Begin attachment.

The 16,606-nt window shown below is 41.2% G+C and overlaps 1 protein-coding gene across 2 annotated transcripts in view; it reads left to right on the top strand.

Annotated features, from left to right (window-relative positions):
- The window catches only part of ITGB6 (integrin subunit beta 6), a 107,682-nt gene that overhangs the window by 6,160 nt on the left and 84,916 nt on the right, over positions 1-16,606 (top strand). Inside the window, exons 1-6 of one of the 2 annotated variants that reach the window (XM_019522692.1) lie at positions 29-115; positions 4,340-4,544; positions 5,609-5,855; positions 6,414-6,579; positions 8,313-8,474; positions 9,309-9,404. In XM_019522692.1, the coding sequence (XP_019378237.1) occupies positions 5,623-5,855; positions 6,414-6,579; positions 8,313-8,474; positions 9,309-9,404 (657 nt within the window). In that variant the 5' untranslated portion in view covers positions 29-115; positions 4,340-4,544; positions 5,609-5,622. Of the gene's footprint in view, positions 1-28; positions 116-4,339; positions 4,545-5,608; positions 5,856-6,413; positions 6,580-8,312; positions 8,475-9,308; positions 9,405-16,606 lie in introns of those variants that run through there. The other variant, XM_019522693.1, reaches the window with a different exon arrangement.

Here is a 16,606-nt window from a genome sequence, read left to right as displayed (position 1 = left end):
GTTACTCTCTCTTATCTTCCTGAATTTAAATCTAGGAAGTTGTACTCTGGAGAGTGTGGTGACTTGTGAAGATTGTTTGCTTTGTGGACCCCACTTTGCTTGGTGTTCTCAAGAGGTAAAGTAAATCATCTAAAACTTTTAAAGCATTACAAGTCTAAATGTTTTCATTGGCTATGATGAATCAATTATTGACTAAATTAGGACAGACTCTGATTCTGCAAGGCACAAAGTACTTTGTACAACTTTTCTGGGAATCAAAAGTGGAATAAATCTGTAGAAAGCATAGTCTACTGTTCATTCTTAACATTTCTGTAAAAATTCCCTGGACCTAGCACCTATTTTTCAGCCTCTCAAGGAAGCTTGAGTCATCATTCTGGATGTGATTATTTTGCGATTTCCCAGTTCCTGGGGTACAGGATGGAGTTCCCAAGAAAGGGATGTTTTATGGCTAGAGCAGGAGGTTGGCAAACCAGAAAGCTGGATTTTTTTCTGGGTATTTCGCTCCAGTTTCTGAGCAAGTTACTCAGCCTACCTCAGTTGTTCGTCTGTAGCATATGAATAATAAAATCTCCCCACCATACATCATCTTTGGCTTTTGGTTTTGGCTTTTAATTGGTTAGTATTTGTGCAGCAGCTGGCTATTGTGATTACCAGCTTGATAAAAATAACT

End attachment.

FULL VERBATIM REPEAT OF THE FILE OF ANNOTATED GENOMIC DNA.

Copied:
The 16,606-nt window shown below is 41.2% G+C and overlaps 1 protein-coding gene across 2 annotated transcripts in view; it reads left to right on the top strand.

Annotated features, from left to right (window-relative positions):
- The window catches only part of ITGB6 (integrin subunit beta 6), a 107,682-nt gene that overhangs the window by 6,160 nt on the left and 84,916 nt on the right, over positions 1-16,606 (top strand). Inside the window, exons 1-6 of one of the 2 annotated variants that reach the window (XM_019522692.1) lie at positions 29-115; positions 4,340-4,544; positions 5,609-5,855; positions 6,414-6,579; positions 8,313-8,474; positions 9,309-9,404. In XM_019522692.1, the coding sequence (XP_019378237.1) occupies positions 5,623-5,855; positions 6,414-6,579; positions 8,313-8,474; positions 9,309-9,404 (657 nt within the window). In that variant the 5' untranslated portion in view covers positions 29-115; positions 4,340-4,544; positions 5,609-5,622. Of the gene's footprint in view, positions 1-28; positions 116-4,339; positions 4,545-5,608; positions 5,856-6,413; positions 6,580-8,312; positions 8,475-9,308; positions 9,405-16,606 lie in introns of those variants that run through there. The other variant, XM_019522693.1, reaches the window with a different exon arrangement.

Here is a 16,606-nt window from a genome sequence, read left to right as displayed (position 1 = left end):
GTTACTCTCTCTTATCTTCCTGAATTTAAATCTAGGAAGTTGTACTCTGGAGAGTGTGGTGACTTGTGAAGATTGTTTGCTTTGTGGACCCCACTTTGCTTGGTGTTCTCAAGAGGTAAAGTAAATCATCTAAAACTTTTAAAGCATTACAAGTCTAAATGTTTTCATTGGCTATGATGAATCAATTATTGACTAAATTAGGACAGACTCTGATTCTGCAAGGCACAAAGTACTTTGTACAACTTTTCTGGGAATCAAAAGTGGAATAAATCTGTAGAAAGCATAGTCTACTGTTCATTCTTAACATTTCTGTAAAAATTCCCTGGACCTAGCACCTATTTTTCAGCCTCTCAAGGAAGCTTGAGTCATCATTCTGGATGTGATTATTTTGCGATTTCCCAGTTCCTGGGGTACAGGATGGAGTTCCCAAGAAAGGGATGTTTTATGGCTAGAGCAGGAGGTTGGCAAACCAGAAAGCTGGATTTTTTTCTGGGTATTTCGCTCCAGTTTCTGAGCAAGTTACTCAGCCTACCTCAGTTGTTCGTCTGTAGCATATGAATAATAAAATCTCCCCACCATACATCATCTTTGGCTTTTGGTTTTGGCTTTTAATTGGTTAGTATTTGTGCAGCAGCTGGCTATTGTGATTACCAGCTTGATAAAAATAACT